The Pokémon Go craze of 2016 did more than get fans outside searching for virtual creatures at specific landmarks. It pushed the technology behind augmented reality beyond the video gaming sector into the mainstream video industry. Three-dimensional filming, 360-degree live streaming, virtual reality (VR), and augmented reality are changing the nature of visual experiences, with expectations on the rise as new ways to engage viewers emerge.
Heather Chandler decided to start her own video production company in 2007. Previously a news reporter (her last two years she was at KABB, San Antonio’s Fox network affiliate), she saw a need to create video content for her clients and host it on a cloud. Her husband James joined the studio to develop the websites and apps to host that video content.
“As a news reporter in different markets, I found myself wanting to tell meaningful stories of people who were making a difference,” Heather said. “As I have worked with nonprofits, what excites me is finding the essence of what people do and care about, discovering what ties them together, and sharing that using creative visual content.”
When Heather started in video production, the technology of storytelling was limited to shooting on tape. Since founding IMG Studio, Heather has experienced the sea change in storytelling methods, with available capabilities including shooting in high definition in 360 degrees and using animation along with virtual and augmented reality.
About 18 months ago, James Chandler, who is IMG’s vice president of digital productions, noticed demand surging for more VR video content. After the Pokémon Go craze peaked, clients started asking for live action video filmed in 360. IMG Studio is one of the few studios producing live streaming VR video content on a regular basis.
“We created a video for Texas Biomed of their BSL-3 lab to show how scientists work inside that space,” James said. “We were suited up in protective gear and wrapped our equipment so we could capture their work inside the lab space.”
A recent project for Rackspace used 3D modeling of the inside of a computer plus VR walking tours of its headquarters to include closed areas such as the server and chiller rooms. Using this video content, IMG Studio developed an app Rackspace could share with its clients or new employees to explore areas not normally accessible to the public, including the inside of a server.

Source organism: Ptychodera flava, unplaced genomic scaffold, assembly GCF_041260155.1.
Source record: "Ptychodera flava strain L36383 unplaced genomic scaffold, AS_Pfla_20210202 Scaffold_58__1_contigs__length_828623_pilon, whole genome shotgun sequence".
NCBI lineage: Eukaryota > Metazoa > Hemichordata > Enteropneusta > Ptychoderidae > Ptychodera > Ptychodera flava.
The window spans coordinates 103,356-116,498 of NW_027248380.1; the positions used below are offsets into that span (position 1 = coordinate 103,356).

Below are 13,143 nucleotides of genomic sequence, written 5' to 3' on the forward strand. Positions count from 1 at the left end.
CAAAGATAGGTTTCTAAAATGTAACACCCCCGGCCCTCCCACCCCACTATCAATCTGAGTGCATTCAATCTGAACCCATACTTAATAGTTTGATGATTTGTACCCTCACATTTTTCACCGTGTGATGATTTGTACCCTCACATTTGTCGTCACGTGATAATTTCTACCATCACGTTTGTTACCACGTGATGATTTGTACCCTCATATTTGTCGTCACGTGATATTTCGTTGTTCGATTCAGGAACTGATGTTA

IMG Studio is also working with the nonprofit Watering Seeds, which provides people with mobility or health challenges the opportunity to enjoy experiences vicariously using VR googles.
“We’re embracing VR for inventive video content,” James said. “We’re not competing with gaming companies, we’re focused on producing VR video for activities that are dangerous or not physically possible to do to help you experience it without the hazards of being in that environment.”
Industries such as the medical community and the military are embracing augmented reality, he added. From allowing physicians to practice new medical procedures to helping veterans with PTSD cope with crowds, IMG Studio is looking to contribute immersive video content in new ways.
“I get the fun jobs, I get to do the R&D on what’s new, what’s next,” James said. “Heather is the experienced storyteller. To merge the two – the high-end tech with the high-quality storytelling and creative content development – that is a unique niche for us, especially here in San Antonio.”
The studio is a startup with a total of six employees located in the heart of the Medical Center area. Future plans center on leveraging immersive technologies to push the envelope on creative video content. Heather seeks to embrace local talent in order to produce original content for Netflix or Hulu viewers. Included in these plans is continuing her work on documentaries.
“One of the Emmys [IMG Studio has won] was for the SA2020 video, another for a feature documentary,” she said. “These newer capabilities allow us to tell stories in a more intimate way. We can now put you in the middle of the story to give you an intimate experience without being intrusive.”
The self-funded documentary A Question of Humanity, released in May, has been screened internationally and has won three film awards, including the National Academy of Television Arts & Sciences Lone Star Chapter Emmy for Topical Documentary in 2016. Filmed in northern Uganda, the documentary tells the story of children suffering from a mysterious illness and the government failing to take action. One of the first members at Geekdom, Heather created the documentary while working a full-time job.
“The way you can tell stories and connect with people has changed so much, the immersive technology is limitless,” Heather said. “We talk about how tech is pushing us farther apart, but it’s also pushing us closer together.”
Her advice for novice filmmakers is to focus on the story above everything else.
“If you have a passion to tell a story, you can learn how to edit and produce the story,” she said. “Don’t wait for an investor, go and find a way to get your story out there.”